The Body Scan Scam

Let the dance begin.  Security gurus versus privacy rights advocates are starting the new year off with a very loud public argument on the use of millimeter wave body scans at U.S. airports.  The problem is that they’re not even debating the right question.  Like many things, this would be funny it not for the potential deadly implications of the debate’s outcome.

Here’s the rub: the body scans which make your naughty bits visible to some TSA employee (and who knows where the images get stored or for how long) are worthless at detecting low density items like the explosive carried by the attempted Detroit Christmas bomber Umar Farouk Abdulmutallab.  But because the Obama administration, Homeland Security, the TSA, and a whole bunch of other folks who have initials instead of names know this already that debate cannot be had.  Why?  Because it would scare the American people who might stop flying thus leading to another whole series of bailouts which are politically unpopular.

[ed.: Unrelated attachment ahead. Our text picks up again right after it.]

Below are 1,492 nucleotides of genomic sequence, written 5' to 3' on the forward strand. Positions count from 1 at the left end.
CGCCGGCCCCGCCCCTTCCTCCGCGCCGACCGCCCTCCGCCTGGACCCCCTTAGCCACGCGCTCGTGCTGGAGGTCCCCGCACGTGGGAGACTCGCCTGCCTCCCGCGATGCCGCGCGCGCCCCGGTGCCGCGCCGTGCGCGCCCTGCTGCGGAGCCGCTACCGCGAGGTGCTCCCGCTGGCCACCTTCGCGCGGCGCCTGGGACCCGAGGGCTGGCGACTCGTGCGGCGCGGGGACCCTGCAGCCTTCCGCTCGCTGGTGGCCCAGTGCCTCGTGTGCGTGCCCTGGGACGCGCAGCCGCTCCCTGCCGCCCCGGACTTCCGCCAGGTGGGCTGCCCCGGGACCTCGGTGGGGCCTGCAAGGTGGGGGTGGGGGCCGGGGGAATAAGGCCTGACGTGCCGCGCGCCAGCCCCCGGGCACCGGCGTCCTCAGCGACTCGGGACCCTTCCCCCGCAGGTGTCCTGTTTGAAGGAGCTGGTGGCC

Choice quote from article:

Tests by scientists in the team at Qinetiq, which Mr Wallace advised before he became an MP in 2005, showed the millimetre-wave scanners picked up shrapnel and heavy wax and metal, but plastic, chemicals and liquids were missed.

Uh oh.

Kevin Murphy, product manager for physical security at Qinetiq, admitted this SPO system would also not have picked up the Christmas Day bomb, but insisted that it could be used as part of a “layered approach” to security in mass transportation, which would also include monitoring people’s behaviour.

But don’t worry, TSA just spent $165 million on these machines to provide you, the traveler, with the added cost, inconvenience, and potential humiliation just so that you can be provided with the illusion of security.

Please tell me that I’m not the only one who thinks we need to take a long hard look at air travel security in the country and come up with some real solutions instead of these stupid toys.